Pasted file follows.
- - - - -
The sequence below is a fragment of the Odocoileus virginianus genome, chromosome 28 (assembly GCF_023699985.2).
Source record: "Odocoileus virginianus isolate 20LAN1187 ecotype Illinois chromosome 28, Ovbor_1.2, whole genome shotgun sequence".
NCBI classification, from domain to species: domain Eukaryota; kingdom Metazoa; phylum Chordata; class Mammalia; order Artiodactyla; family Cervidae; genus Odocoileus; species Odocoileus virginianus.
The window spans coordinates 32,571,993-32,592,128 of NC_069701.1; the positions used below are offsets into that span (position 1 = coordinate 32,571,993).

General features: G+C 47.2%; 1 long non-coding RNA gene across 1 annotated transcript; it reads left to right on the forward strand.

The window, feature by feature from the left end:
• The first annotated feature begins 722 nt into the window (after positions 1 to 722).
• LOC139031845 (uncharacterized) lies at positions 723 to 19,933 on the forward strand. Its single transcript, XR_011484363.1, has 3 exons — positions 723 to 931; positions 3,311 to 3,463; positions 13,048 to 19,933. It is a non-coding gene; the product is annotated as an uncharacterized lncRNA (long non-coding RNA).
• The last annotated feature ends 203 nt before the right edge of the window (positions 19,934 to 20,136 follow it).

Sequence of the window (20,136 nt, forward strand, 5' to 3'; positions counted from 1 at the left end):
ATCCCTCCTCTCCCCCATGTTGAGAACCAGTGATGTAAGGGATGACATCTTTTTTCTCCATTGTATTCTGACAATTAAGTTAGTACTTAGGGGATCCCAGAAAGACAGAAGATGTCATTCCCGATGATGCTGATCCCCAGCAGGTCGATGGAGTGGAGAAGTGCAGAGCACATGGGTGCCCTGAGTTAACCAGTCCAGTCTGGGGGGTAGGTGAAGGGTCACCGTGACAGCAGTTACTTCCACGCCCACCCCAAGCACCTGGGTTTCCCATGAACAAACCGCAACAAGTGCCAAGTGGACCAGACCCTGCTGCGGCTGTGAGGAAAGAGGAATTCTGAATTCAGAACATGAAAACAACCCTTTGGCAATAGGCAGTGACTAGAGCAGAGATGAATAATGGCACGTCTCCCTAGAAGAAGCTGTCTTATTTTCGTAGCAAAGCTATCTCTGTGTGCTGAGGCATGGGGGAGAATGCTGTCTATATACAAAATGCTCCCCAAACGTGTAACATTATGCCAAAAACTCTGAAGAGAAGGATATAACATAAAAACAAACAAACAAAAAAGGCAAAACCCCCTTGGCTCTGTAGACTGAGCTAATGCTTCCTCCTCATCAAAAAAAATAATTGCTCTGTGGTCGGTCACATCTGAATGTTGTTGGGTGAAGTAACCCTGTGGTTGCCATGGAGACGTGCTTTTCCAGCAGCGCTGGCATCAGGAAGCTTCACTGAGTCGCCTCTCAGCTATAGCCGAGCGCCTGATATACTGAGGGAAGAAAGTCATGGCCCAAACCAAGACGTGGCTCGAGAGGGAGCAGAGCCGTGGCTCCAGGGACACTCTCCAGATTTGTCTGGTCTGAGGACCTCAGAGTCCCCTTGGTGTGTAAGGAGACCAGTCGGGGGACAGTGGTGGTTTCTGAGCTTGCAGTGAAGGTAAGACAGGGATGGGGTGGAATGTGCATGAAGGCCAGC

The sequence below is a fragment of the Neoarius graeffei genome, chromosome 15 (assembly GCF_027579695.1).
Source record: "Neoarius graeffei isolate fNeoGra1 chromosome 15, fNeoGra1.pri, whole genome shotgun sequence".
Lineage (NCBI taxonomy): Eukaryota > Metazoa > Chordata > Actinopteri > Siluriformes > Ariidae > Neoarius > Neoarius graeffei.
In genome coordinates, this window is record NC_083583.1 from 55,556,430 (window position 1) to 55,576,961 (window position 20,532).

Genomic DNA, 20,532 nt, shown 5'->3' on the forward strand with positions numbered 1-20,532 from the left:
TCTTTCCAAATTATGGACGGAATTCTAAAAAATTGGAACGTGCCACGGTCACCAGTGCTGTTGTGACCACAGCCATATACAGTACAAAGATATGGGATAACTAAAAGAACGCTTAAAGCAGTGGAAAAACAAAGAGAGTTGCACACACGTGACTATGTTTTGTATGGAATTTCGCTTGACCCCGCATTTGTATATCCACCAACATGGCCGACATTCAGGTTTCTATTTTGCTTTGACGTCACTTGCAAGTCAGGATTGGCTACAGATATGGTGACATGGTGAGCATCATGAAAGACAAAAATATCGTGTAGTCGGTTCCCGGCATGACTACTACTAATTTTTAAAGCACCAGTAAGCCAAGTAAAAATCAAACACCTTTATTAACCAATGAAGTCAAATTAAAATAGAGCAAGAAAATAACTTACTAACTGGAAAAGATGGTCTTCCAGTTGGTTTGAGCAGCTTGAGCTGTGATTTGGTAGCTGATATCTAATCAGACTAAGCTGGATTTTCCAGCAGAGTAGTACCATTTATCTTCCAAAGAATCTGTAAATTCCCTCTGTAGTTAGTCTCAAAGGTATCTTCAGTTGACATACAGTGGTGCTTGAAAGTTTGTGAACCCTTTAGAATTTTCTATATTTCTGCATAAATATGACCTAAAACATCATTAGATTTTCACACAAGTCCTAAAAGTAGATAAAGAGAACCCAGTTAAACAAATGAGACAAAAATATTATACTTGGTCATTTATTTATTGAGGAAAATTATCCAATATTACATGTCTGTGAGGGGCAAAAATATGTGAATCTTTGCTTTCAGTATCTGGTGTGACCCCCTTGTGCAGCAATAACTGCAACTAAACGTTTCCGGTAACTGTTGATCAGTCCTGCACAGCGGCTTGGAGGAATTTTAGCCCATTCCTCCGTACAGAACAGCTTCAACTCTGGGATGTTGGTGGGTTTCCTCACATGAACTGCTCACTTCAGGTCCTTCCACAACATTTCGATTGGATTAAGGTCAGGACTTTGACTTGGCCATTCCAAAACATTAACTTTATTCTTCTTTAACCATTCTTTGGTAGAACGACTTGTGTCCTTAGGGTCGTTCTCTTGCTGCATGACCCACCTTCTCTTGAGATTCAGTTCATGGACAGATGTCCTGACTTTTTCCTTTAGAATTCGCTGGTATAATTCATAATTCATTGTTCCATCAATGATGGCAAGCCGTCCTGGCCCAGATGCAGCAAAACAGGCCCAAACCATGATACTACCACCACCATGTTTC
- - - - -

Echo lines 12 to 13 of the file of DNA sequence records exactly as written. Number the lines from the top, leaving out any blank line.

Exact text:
The sequence below is a fragment of the Neoarius graeffei genome, chromosome 15 (assembly GCF_027579695.1).
Source record: "Neoarius graeffei isolate fNeoGra1 chromosome 15, fNeoGra1.pri, whole genome shotgun sequence".